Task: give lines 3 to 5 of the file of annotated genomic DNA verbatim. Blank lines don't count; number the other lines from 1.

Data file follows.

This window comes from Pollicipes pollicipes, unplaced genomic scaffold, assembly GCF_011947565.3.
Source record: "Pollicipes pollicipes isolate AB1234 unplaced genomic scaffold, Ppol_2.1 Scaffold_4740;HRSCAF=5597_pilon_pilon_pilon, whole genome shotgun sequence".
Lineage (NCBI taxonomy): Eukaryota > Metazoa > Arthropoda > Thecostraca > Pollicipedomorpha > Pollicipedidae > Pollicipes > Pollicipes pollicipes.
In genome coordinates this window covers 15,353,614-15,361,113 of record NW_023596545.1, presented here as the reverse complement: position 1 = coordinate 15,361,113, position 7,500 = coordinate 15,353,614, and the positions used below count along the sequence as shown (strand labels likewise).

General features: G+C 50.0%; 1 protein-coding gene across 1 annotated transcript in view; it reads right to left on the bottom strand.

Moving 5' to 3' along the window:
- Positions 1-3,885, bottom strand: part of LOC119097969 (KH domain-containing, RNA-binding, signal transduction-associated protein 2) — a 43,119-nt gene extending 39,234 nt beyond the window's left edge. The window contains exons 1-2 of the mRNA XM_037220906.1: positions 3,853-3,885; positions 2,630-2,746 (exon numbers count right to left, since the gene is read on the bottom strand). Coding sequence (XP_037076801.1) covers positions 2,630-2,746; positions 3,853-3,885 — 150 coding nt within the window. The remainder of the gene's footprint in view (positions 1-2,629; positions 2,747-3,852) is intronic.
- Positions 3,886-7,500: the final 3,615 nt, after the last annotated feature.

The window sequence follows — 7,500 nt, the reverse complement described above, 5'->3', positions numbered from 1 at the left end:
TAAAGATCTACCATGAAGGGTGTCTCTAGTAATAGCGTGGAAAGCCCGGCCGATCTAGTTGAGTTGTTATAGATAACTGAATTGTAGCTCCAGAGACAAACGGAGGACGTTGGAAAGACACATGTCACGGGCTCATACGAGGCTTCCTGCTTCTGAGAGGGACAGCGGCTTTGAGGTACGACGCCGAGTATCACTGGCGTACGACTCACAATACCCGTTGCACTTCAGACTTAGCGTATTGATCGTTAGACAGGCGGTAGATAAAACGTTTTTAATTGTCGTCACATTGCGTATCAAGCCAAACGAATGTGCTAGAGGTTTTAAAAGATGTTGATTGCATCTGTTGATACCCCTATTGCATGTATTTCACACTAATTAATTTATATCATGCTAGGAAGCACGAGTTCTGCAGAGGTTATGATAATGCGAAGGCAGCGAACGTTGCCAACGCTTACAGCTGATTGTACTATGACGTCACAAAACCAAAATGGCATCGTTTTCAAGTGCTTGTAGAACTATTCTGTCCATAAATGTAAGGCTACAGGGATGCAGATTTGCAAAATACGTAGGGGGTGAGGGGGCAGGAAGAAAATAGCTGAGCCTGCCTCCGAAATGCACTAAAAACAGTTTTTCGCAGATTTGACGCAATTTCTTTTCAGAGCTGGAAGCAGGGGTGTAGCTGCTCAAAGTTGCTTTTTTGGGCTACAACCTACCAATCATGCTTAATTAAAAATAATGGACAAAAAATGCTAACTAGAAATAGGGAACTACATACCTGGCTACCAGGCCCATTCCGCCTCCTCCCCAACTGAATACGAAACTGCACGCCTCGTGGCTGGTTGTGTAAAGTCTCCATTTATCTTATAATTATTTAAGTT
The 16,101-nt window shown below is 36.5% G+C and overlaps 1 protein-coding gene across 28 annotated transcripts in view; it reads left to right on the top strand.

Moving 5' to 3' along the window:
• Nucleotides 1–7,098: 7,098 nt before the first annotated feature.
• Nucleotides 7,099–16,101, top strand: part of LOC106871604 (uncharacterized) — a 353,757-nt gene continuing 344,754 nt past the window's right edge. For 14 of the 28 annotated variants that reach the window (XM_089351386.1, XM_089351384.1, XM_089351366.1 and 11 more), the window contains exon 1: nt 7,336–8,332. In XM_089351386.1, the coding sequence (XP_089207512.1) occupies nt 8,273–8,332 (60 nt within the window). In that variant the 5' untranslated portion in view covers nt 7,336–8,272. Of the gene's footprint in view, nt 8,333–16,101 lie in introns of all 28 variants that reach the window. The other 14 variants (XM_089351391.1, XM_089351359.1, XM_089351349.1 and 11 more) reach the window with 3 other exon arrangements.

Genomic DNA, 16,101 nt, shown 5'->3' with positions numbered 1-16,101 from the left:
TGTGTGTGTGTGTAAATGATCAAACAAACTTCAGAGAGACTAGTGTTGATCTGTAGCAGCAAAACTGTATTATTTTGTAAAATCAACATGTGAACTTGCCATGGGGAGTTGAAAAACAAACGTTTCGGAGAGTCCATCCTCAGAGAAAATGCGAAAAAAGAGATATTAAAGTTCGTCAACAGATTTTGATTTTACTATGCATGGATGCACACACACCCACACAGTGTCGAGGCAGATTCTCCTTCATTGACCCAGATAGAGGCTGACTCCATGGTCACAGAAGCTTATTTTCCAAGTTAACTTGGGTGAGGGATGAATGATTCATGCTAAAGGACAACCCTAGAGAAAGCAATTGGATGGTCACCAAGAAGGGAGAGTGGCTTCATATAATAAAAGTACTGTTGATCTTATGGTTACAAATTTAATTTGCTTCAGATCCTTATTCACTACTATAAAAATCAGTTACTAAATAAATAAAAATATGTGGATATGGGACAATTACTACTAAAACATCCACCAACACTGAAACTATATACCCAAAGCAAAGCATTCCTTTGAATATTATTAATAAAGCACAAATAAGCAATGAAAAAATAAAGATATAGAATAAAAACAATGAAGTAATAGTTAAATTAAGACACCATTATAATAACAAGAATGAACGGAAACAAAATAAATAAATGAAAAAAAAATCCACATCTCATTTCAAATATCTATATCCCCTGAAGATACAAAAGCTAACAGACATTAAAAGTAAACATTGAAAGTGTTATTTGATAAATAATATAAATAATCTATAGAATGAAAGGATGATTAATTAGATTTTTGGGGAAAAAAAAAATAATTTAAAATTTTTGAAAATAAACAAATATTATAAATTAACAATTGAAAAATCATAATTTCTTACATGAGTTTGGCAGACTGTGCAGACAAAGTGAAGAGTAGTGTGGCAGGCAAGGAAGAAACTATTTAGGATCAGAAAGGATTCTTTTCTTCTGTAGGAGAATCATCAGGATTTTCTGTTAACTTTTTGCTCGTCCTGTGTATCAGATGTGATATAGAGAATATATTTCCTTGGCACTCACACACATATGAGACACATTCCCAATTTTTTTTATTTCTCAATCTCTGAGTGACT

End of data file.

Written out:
Lineage (NCBI taxonomy): Eukaryota > Metazoa > Arthropoda > Thecostraca > Pollicipedomorpha > Pollicipedidae > Pollicipes > Pollicipes pollicipes.
In genome coordinates this window covers 15,353,614-15,361,113 of record NW_023596545.1, presented here as the reverse complement: position 1 = coordinate 15,361,113, position 7,500 = coordinate 15,353,614, and the positions used below count along the sequence as shown (strand labels likewise).

General features: G+C 50.0%; 1 protein-coding gene across 1 annotated transcript in view; it reads right to left on the bottom strand.